A J. Hart well of Council Blafa, Iowa,
advance agent for theQermaa-Ameriaaa
Speeulatiet Company, was in the citv
Tuesday, and while here was the
of Albert Damroa.- Theaa
were comrades ia the 8peuish-.
war. and it has been seven yeara
they had met. Mr. Hartwell will return
I the first of next week for a short sojoura
in this city, where he will conduct n
museum. -
There were numerous lady visitors to
the state fish car Taesdsy evening, and
Col. O'Brien, who probably knows more
about 'fish than Rockefeller does about
Standard Oil, was most obliging ia ea
tertaing the visitors and imparting infor
mation. One young lady wsa arked
what kind of a fish she was, and replied
that she hardly knew, as she had aever
been caught yet. One young man imme
diately got red around' the "gills" ' aad
the old "anglers" did the horse laugh.
The Nebraska Fish and Game commis-'
sion car "Antelope," id charge of Fish
Commissioner O'Brien, came ia Tueday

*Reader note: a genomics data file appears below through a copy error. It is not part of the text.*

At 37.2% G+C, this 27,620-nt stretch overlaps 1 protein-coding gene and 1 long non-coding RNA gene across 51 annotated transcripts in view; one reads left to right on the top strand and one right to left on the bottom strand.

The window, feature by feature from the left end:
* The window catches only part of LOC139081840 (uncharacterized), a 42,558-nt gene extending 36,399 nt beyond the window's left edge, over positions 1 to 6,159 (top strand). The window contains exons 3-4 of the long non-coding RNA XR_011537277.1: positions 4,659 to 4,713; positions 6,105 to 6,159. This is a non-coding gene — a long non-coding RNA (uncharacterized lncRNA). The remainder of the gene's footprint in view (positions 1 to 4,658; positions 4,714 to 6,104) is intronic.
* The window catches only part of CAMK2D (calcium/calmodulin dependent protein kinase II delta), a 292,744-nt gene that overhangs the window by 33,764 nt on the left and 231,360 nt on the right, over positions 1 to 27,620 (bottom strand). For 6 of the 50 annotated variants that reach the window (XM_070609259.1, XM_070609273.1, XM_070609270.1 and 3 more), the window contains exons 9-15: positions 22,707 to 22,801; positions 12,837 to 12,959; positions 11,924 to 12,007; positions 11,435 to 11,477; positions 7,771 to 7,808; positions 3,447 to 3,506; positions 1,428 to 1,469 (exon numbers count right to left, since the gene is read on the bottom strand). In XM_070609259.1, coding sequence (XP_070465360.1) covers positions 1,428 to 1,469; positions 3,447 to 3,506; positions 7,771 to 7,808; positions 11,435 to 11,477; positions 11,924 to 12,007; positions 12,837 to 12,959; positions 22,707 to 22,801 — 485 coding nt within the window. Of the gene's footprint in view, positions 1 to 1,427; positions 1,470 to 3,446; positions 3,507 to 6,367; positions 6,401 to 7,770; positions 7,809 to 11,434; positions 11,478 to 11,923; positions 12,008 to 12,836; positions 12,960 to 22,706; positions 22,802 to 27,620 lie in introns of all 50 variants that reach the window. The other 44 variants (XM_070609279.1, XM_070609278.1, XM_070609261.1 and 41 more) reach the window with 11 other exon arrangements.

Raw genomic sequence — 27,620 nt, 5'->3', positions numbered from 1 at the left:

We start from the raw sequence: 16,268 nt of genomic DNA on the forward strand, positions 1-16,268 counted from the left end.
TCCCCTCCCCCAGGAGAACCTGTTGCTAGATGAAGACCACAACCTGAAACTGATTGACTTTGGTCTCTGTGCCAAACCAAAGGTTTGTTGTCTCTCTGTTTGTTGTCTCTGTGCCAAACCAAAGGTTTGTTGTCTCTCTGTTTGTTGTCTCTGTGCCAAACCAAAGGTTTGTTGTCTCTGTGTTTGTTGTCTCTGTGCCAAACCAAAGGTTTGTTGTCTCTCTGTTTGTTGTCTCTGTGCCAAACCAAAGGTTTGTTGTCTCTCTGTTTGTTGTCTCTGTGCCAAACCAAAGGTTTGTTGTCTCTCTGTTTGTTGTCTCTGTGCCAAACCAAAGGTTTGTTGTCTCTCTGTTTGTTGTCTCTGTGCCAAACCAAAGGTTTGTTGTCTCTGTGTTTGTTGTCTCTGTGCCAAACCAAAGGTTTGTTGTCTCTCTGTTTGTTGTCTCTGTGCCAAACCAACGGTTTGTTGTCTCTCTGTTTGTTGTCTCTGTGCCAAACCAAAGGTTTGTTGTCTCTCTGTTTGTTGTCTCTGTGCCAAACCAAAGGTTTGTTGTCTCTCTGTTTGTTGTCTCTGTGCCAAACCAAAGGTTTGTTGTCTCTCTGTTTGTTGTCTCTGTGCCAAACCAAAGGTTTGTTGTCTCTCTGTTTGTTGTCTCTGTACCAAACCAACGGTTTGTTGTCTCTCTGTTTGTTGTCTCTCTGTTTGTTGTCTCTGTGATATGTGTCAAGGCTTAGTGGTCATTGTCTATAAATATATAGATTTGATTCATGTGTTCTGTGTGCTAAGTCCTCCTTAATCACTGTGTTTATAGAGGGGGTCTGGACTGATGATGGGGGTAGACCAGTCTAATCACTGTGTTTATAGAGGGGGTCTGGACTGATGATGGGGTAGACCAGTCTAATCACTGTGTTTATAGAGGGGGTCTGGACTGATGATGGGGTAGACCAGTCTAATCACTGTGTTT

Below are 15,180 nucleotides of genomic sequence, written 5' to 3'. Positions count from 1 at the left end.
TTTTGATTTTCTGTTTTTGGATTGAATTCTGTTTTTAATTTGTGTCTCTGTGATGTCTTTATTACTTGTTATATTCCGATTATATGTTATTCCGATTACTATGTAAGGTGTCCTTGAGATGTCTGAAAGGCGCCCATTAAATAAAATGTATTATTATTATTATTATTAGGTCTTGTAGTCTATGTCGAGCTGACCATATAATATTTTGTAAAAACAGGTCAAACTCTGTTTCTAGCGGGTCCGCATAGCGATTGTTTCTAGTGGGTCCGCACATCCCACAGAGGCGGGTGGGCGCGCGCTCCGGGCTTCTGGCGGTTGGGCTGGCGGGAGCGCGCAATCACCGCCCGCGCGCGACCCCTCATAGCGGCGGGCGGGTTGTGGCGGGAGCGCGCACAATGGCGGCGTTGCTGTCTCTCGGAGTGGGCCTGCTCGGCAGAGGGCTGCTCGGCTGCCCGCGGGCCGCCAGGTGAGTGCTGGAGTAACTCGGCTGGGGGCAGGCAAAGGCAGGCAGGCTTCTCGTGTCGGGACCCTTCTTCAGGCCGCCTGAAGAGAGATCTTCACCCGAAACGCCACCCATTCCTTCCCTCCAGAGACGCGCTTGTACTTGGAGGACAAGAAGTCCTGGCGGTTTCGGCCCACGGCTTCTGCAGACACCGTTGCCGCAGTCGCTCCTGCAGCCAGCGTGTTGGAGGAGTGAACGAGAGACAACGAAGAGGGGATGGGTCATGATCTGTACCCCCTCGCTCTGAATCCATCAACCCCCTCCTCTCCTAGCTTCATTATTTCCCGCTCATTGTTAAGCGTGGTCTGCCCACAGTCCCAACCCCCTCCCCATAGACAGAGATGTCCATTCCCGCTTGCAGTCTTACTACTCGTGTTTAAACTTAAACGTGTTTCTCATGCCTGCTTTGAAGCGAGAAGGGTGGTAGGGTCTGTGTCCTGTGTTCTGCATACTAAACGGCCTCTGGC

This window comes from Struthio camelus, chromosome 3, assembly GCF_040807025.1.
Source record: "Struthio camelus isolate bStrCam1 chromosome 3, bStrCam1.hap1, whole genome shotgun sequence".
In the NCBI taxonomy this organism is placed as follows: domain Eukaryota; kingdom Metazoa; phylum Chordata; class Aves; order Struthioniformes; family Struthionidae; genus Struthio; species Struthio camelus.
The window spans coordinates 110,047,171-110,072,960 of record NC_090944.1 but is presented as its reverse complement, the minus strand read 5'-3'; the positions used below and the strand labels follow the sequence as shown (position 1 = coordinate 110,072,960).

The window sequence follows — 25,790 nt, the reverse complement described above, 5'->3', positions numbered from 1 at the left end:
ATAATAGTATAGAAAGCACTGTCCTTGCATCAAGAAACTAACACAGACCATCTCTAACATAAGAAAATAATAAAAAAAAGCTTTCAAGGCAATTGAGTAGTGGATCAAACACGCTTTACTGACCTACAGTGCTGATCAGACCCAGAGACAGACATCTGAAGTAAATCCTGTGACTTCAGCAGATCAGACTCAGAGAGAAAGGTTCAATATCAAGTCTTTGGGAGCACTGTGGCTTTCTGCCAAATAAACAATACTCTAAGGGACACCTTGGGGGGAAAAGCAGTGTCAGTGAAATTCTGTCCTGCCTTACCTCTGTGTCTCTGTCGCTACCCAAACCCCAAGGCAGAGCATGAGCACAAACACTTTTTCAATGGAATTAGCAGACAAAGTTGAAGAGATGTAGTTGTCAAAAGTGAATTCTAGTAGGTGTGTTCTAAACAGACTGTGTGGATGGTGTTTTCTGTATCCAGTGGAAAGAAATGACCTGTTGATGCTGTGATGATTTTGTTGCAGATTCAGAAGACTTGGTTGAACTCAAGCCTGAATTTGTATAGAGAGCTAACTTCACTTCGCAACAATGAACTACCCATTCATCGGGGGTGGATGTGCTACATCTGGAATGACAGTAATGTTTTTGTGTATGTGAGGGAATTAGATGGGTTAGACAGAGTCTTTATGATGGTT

evening over the Burlingingtoa.bringiBg
2.000,000 fiah for thja locality, which
were planted the same evening. The
varieties were pike and catfish and a few
trout, and they were distributed at tbe
Clark and Sheldon ranch. Stevens' lake.
Schultz's slough and Steve Jaratiki'a
pond. The visit of this car ia due di
rectly to the efforts of the Columbus
Fish snd Game Protective association,,
the work of this association being along
this lint. Tbe pike are planted for the
purpose of destroying the German, carp,
and while they are also aa etiemy of
other fiah. they are much preferred to
tbe carp. The channel catfish are pleat
ed so they can reach the river it they
wish, and the Loup will be stocked In
the near future n number of croppies
will be planted in some of the ponds in
this locality. H. R. Secord, editor of the
Gretca Breeze, accompanied the car aad
assisted in the distribution. From this
point a shipment of several tubs of cat
fish, pike, basa and croppy waa aaade to
points in tbe western part of the state
Wednesday morning.
union syrE'
We" have' tbe agency for the
famous. Mousing Underwear, the
best popular priced Union 8aits
on the market Prices ia rnea'i
from 91.G0 to 94.50. Prices in
boys from 50c, 75c, $1 and $1.25.
In two piece garaenta we have
a spleaaid line ready for your in
spection and raagiag ia pries
from 60c to $2 60 a garment. Bay
early while tbe sizes are complete.
i-JIkt- --3..